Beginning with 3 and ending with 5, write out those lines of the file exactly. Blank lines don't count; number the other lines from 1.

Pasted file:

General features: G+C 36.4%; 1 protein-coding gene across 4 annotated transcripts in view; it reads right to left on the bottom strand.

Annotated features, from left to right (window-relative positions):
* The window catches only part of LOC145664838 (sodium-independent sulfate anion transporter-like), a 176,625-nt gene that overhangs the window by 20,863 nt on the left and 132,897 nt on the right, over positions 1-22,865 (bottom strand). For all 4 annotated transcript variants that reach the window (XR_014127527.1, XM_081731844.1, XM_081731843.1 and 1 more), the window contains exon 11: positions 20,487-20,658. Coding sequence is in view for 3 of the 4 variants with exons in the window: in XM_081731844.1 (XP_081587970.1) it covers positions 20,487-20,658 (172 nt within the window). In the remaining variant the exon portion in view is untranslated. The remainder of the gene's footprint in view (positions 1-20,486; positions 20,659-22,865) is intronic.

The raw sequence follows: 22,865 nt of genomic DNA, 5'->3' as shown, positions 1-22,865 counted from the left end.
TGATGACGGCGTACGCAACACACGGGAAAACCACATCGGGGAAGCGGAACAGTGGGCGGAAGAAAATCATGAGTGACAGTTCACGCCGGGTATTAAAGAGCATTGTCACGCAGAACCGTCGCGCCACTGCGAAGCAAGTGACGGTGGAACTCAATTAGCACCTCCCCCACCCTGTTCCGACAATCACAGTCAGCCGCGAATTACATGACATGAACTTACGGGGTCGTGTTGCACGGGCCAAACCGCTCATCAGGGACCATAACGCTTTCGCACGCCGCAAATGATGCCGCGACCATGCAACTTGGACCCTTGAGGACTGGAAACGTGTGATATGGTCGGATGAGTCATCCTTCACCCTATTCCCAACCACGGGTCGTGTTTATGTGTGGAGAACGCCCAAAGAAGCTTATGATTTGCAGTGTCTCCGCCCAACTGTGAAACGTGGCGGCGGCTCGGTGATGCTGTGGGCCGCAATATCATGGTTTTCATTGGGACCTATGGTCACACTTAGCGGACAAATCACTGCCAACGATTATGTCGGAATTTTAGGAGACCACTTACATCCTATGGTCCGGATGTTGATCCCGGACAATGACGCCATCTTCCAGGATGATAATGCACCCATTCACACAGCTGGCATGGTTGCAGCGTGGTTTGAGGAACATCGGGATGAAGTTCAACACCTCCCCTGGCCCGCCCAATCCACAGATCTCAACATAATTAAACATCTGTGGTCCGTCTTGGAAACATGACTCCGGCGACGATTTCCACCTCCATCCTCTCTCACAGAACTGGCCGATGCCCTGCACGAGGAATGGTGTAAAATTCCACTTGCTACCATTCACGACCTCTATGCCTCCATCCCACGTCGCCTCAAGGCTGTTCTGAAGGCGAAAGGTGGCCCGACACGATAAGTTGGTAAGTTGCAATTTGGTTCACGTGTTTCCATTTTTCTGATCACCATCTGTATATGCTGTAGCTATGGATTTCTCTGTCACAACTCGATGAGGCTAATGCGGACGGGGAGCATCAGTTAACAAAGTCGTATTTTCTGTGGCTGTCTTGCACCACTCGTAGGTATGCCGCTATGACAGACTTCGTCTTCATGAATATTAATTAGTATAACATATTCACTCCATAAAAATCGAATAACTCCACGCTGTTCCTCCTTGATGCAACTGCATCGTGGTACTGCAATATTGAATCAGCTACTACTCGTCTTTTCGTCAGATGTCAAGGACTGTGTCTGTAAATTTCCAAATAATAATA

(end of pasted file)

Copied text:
* The window catches only part of LOC145664838 (sodium-independent sulfate anion transporter-like), a 176,625-nt gene that overhangs the window by 20,863 nt on the left and 132,897 nt on the right, over positions 1-22,865 (bottom strand). For all 4 annotated transcript variants that reach the window (XR_014127527.1, XM_081731844.1, XM_081731843.1 and 1 more), the window contains exon 11: positions 20,487-20,658. Coding sequence is in view for 3 of the 4 variants with exons in the window: in XM_081731844.1 (XP_081587970.1) it covers positions 20,487-20,658 (172 nt within the window). In the remaining variant the exon portion in view is untranslated. The remainder of the gene's footprint in view (positions 1-20,486; positions 20,659-22,865) is intronic.

The raw sequence follows: 22,865 nt of genomic DNA, 5'->3' as shown, positions 1-22,865 counted from the left end.
TGATGACGGCGTACGCAACACACGGGAAAACCACATCGGGGAAGCGGAACAGTGGGCGGAAGAAAATCATGAGTGACAGTTCACGCCGGGTATTAAAGAGCATTGTCACGCAGAACCGTCGCGCCACTGCGAAGCAAGTGACGGTGGAACTCAATTAGCACCTCCCCCACCCTGTTCCGACAATCACAGTCAGCCGCGAATTACATGACATGAACTTACGGGGTCGTGTTGCACGGGCCAAACCGCTCATCAGGGACCATAACGCTTTCGCACGCCGCAAATGATGCCGCGACCATGCAACTTGGACCCTTGAGGACTGGAAACGTGTGATATGGTCGGATGAGTCATCCTTCACCCTATTCCCAACCACGGGTCGTGTTTATGTGTGGAGAACGCCCAAAGAAGCTTATGATTTGCAGTGTCTCCGCCCAACTGTGAAACGTGGCGGCGGCTCGGTGATGCTGTGGGCCGCAATATCATGGTTTTCATTGGGACCTATGGTCACACTTAGCGGACAAATCACTGCCAACGATTATGTCGGAATTTTAGGAGACCACTTACATCCTATGGTCCGGATGTTGATCCCGGACAATGACGCCATCTTCCAGGATGATAATGCACCCATTCACACAGCTGGCATGGTTGCAGCGTGGTTTGAGGAACATCGGGATGAAGTTCAACACCTCCCCTGGCCCGCCCAATCCACAGATCTCAACATAATTAAACATCTGTGGTCCGTCTTGGAAACATGACTCCGGCGACGATTTCCACCTCCATCCTCTCTCACAGAACTGGCCGATGCCCTGCACGAGGAATGGTGTAAAATTCCACTTGCTACCATTCACGACCTCTATGCCTCCATCCCACGTCGCCTCAAGGCTGTTCTGAAGGCGAAAGGTGGCCCGACACGATAAGTTGGTAAGTTGCAATTTGGTTCACGTGTTTCCATTTTTCTGATCACCATCTGTATATGCTGTAGCTATGGATTTCTCTGTCACAACTCGATGAGGCTAATGCGGACGGGGAGCATCAGTTAACAAAGTCGTATTTTCTGTGGCTGTCTTGCACCACTCGTAGGTATGCCGCTATGACAGACTTCGTCTTCATGAATATTAATTAGTATAACATATTCACTCCATAAAAATCGAATAACTCCACGCTGTTCCTCCTTGATGCAACTGCATCGTGGTACTGCAATATTGAATCAGCTACTACTCGTCTTTTCGTCAGATGTCAAGGACTGTGTCTGTAAATTTCCAAATAATAATA